Hospitalized patients with low-socioeconomic status were more likely to obtain post-discharge primary care and less likely to have multiple 30-day readmissions to the hospital when they worked with community health workers to create individualized plans for their recovery goals, according to a study by Shreya Kangovi, M.D., M.S., of the University of Pennsylvania Perelman School of Medicine, Philadelphia, and colleagues.
Socioeconomic and other factors can negatively affect post-hospital outcomes. Community health workers (CHWs) are trained laypeople who can work to support patients because traditional hospital personnel often lack the time and community linkages to address those factors, according to the study background.
The authors conducted a randomized clinical trial to examine if an intervention with CHWs would improve post-hospital outcomes among patients of low socioeconomic status (SES).
Hospital inpatients (n=446, i.e. low-income, uninsured or Medicaid enrollees) were randomized to usual hospital care (n=224) or collaboration with CHWs (n=222), who helped patients design an action plan that would help them stay healthy after being discharged from the hospital. The CHWs coached patients to schedule and attend medical appointments, even offering to accompany patients to their first post-hospital appointment. The CHWs provided support to patients for a minimum of two weeks.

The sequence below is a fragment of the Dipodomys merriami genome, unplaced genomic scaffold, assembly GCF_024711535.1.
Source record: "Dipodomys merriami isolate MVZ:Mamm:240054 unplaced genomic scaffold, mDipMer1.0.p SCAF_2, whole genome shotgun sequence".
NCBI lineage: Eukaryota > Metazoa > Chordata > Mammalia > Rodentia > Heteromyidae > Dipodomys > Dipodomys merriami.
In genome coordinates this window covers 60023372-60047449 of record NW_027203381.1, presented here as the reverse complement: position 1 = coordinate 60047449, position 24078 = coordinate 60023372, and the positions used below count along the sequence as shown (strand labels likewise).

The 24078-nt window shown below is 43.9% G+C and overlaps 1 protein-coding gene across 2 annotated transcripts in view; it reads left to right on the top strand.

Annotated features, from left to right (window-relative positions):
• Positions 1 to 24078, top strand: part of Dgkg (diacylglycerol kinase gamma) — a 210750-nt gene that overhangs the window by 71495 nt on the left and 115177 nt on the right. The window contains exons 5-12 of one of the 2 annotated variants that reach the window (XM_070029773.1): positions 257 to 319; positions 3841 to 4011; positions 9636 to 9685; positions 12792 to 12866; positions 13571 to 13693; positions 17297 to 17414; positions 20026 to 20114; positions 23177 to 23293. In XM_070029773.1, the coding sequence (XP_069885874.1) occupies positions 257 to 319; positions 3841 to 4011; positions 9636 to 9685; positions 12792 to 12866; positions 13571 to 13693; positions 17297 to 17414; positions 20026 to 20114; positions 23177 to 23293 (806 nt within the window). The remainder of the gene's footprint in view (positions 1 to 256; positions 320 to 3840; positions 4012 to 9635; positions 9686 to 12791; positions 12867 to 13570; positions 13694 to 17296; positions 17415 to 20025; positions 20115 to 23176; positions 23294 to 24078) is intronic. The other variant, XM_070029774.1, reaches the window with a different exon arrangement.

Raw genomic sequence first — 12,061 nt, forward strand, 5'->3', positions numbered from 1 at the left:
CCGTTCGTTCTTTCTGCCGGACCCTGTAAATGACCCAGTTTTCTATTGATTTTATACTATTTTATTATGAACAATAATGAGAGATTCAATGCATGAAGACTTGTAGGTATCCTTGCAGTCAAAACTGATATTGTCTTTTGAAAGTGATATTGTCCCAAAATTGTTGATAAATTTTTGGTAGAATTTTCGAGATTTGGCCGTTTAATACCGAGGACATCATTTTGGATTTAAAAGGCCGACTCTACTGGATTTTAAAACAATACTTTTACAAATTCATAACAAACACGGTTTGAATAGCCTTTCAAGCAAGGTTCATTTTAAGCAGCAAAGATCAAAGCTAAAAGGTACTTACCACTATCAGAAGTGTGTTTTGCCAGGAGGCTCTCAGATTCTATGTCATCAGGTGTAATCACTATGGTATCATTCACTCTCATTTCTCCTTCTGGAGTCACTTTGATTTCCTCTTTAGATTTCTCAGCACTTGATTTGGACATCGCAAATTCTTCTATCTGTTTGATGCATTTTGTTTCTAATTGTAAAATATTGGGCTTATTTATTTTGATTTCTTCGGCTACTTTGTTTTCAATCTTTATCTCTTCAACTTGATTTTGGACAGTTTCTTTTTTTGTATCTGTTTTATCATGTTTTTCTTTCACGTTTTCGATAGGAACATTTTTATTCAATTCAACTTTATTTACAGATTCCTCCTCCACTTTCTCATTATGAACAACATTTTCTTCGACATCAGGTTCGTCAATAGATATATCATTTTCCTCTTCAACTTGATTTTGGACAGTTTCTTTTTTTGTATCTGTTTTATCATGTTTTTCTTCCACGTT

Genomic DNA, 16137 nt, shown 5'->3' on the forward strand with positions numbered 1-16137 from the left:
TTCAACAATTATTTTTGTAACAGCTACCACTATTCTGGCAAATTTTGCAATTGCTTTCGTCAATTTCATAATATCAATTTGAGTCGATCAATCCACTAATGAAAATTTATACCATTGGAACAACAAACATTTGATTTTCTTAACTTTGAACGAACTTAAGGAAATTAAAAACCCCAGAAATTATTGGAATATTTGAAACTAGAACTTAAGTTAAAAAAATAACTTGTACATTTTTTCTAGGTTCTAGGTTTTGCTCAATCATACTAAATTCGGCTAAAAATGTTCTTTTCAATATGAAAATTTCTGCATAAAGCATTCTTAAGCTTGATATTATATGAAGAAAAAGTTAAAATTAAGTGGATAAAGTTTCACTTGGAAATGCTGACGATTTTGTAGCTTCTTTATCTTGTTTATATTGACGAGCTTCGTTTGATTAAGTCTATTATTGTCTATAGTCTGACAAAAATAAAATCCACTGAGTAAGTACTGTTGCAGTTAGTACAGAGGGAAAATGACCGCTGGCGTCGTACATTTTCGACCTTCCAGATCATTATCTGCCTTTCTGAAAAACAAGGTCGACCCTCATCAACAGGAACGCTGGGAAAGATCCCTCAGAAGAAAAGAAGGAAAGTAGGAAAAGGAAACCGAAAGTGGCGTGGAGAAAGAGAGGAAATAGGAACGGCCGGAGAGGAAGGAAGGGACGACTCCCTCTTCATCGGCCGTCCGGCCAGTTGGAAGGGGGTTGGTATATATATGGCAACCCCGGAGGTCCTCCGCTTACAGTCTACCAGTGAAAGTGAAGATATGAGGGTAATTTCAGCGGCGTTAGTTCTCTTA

Study results indicate that a higher proportion of patients in the intervention obtained post-hospital primary care within 14 days compared with the control group (60 percent vs. 47.9 percent) and fewer had multiple 30-day readmissions (2.3 percent vs. 5.5 percent). Intervention patients also were more likely to report receiving high-quality discharge information and to show greater improvement in mental health. However, there were no differences between patients groups in improvement in physical health, satisfaction with medical care, or medication adherence, according to the results.
“Hospitals have been challenged to transform into comprehensive health systems capable of responding to acute illness with proactive, patient-centered, and community-based care. This study may help inform health systems as they redesign their workforces and care practices to achieve this goal,” the study concludes.
Editor’s Note: This study was funded by the Penn Center for Health Improvement and Patient Safety and other sources. Please see the article for additional information, including other authors, author contributions and affiliations, financial disclosures, funding and support, etc.
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